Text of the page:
Chromosomes are organized structures of DNA that are present in cells. The number of chromosomes in diploid cell varies in different organisms. The diploid chromosomes of a species contains two sets of chromosomes, and are indicated as 2n, where n = number of chromosomes. One set is contributed from the mother, and the other from the father. In haploid cells, like gametes, there is just one set of chromosomes indicated as 'n'.
In humans, most of the cells in the body are somatic cells or non-sex cells, which contain diploid number of chromosomes. The chromosomes contain pairs called homologous, and each and every somatic cell of the body has 46 chromosomes. There are 23 chromosomes from the mother's egg and 23 from father's sperm, thus making the diploid chromosome number as 46. This number makes up the genetic material of each individual human.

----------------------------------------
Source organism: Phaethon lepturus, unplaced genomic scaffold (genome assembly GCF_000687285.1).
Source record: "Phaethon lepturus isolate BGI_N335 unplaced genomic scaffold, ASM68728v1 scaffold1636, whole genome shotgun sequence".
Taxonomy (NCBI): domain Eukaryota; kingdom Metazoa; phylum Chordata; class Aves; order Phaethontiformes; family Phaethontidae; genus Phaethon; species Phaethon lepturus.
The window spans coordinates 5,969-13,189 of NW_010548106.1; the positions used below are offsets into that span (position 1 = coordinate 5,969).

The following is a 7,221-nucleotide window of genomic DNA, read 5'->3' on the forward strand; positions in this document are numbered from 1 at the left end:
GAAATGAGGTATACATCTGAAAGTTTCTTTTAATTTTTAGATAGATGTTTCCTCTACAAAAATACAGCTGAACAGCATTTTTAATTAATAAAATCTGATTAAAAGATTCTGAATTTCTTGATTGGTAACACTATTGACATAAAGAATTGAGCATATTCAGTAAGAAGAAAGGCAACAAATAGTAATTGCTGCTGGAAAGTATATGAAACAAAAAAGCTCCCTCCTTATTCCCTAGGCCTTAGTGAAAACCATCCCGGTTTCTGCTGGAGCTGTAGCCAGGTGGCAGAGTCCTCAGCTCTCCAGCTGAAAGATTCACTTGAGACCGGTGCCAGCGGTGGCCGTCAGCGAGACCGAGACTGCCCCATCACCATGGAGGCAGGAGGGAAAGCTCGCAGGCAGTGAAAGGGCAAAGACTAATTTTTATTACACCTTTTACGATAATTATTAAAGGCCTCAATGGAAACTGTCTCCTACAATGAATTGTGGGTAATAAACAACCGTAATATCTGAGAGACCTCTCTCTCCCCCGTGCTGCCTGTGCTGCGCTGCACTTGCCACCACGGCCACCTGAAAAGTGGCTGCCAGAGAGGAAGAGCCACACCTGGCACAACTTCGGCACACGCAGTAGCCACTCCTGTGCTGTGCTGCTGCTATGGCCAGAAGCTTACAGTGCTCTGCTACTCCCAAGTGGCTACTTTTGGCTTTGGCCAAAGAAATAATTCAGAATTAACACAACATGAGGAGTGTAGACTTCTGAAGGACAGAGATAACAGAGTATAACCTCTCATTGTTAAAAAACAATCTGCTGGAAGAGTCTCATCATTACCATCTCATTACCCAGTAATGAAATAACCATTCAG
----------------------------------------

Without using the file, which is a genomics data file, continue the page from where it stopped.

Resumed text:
The diploid number is maintained by a process called mitosis, wherein a nuclear division process gives rise to identical sets of chromosomes. These sets are distributed to daughter cells during cell division. In meiosis, the diploid germ cells give rise to haploid cells, which contain half the number of chromosomes as that in the diploid ones. After fertilization of the egg and sperm, the number of chromosomes is restored after formation of zygote. However, even within the body, there are certain exceptions like liver cells, which may contain twice the number of diploid amount of DNA. Cancer cells in the body show aneuploidy, i.e., uneven number of chromosomes in the haploid number.
Diploid Chromosome Number in Different Organisms
|Drosophila (fruit fly)||8|
|Mouse-ear cress plant||10|
|South African clawed frog||36|
|Chinese muntjac (deer)||23|